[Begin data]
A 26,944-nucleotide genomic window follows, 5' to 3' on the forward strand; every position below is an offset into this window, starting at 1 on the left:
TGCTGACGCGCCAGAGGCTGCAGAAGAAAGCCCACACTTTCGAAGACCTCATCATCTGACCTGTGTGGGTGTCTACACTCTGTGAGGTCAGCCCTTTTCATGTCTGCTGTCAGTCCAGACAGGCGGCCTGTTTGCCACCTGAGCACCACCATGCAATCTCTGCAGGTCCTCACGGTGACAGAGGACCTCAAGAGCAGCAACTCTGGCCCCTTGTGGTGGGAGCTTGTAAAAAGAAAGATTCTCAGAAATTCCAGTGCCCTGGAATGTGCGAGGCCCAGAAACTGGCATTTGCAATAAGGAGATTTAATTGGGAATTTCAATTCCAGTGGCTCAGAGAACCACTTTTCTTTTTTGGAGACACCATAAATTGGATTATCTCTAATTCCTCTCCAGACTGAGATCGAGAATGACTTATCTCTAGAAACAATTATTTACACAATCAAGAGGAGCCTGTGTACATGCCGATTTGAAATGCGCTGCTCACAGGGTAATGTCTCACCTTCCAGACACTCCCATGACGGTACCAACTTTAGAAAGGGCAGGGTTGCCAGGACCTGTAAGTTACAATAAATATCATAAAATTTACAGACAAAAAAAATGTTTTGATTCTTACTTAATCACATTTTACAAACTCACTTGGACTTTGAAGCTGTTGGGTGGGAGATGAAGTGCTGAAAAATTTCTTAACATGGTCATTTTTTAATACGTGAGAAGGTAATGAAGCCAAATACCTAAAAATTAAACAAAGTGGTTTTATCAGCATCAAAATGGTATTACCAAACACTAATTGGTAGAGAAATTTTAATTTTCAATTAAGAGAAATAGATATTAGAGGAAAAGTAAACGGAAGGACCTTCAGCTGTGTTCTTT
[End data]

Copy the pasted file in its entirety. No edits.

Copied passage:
A 26,944-nucleotide genomic window follows, 5' to 3' on the forward strand; every position below is an offset into this window, starting at 1 on the left:
TGCTGACGCGCCAGAGGCTGCAGAAGAAAGCCCACACTTTCGAAGACCTCATCATCTGACCTGTGTGGGTGTCTACACTCTGTGAGGTCAGCCCTTTTCATGTCTGCTGTCAGTCCAGACAGGCGGCCTGTTTGCCACCTGAGCACCACCATGCAATCTCTGCAGGTCCTCACGGTGACAGAGGACCTCAAGAGCAGCAACTCTGGCCCCTTGTGGTGGGAGCTTGTAAAAAGAAAGATTCTCAGAAATTCCAGTGCCCTGGAATGTGCGAGGCCCAGAAACTGGCATTTGCAATAAGGAGATTTAATTGGGAATTTCAATTCCAGTGGCTCAGAGAACCACTTTTCTTTTTTGGAGACACCATAAATTGGATTATCTCTAATTCCTCTCCAGACTGAGATCGAGAATGACTTATCTCTAGAAACAATTATTTACACAATCAAGAGGAGCCTGTGTACATGCCGATTTGAAATGCGCTGCTCACAGGGTAATGTCTCACCTTCCAGACACTCCCATGACGGTACCAACTTTAGAAAGGGCAGGGTTGCCAGGACCTGTAAGTTACAATAAATATCATAAAATTTACAGACAAAAAAAATGTTTTGATTCTTACTTAATCACATTTTACAAACTCACTTGGACTTTGAAGCTGTTGGGTGGGAGATGAAGTGCTGAAAAATTTCTTAACATGGTCATTTTTTAATACGTGAGAAGGTAATGAAGCCAAATACCTAAAAATTAAACAAAGTGGTTTTATCAGCATCAAAATGGTATTACCAAACACTAATTGGTAGAGAAATTTTAATTTTCAATTAAGAGAAATAGATATTAGAGGAAAAGTAAACGGAAGGACCTTCAGCTGTGTTCTTT